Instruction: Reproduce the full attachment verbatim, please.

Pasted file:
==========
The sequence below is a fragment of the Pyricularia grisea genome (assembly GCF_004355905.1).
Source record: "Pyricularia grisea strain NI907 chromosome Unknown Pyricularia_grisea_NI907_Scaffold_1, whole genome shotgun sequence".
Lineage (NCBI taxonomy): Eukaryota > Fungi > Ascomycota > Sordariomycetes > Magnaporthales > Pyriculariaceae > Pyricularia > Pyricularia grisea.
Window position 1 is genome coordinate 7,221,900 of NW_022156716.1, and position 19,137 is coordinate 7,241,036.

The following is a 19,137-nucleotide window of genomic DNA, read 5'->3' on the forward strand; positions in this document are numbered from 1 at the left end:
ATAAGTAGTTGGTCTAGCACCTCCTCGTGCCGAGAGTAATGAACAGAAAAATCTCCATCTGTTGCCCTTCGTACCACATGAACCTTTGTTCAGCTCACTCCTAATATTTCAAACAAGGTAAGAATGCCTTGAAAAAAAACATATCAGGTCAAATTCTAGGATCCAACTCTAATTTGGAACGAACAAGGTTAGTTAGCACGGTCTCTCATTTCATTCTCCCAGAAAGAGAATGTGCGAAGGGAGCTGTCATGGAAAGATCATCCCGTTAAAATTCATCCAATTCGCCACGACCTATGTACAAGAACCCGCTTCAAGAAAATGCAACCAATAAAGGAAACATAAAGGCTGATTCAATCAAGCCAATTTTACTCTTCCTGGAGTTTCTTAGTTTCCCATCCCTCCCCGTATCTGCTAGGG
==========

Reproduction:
The sequence below is a fragment of the Pyricularia grisea genome (assembly GCF_004355905.1).
Source record: "Pyricularia grisea strain NI907 chromosome Unknown Pyricularia_grisea_NI907_Scaffold_1, whole genome shotgun sequence".
Lineage (NCBI taxonomy): Eukaryota > Fungi > Ascomycota > Sordariomycetes > Magnaporthales > Pyriculariaceae > Pyricularia > Pyricularia grisea.
Window position 1 is genome coordinate 7,221,900 of NW_022156716.1, and position 19,137 is coordinate 7,241,036.

The following is a 19,137-nucleotide window of genomic DNA, read 5'->3' on the forward strand; positions in this document are numbered from 1 at the left end:
ATAAGTAGTTGGTCTAGCACCTCCTCGTGCCGAGAGTAATGAACAGAAAAATCTCCATCTGTTGCCCTTCGTACCACATGAACCTTTGTTCAGCTCACTCCTAATATTTCAAACAAGGTAAGAATGCCTTGAAAAAAAACATATCAGGTCAAATTCTAGGATCCAACTCTAATTTGGAACGAACAAGGTTAGTTAGCACGGTCTCTCATTTCATTCTCCCAGAAAGAGAATGTGCGAAGGGAGCTGTCATGGAAAGATCATCCCGTTAAAATTCATCCAATTCGCCACGACCTATGTACAAGAACCCGCTTCAAGAAAATGCAACCAATAAAGGAAACATAAAGGCTGATTCAATCAAGCCAATTTTACTCTTCCTGGAGTTTCTTAGTTTCCCATCCCTCCCCGTATCTGCTAGGG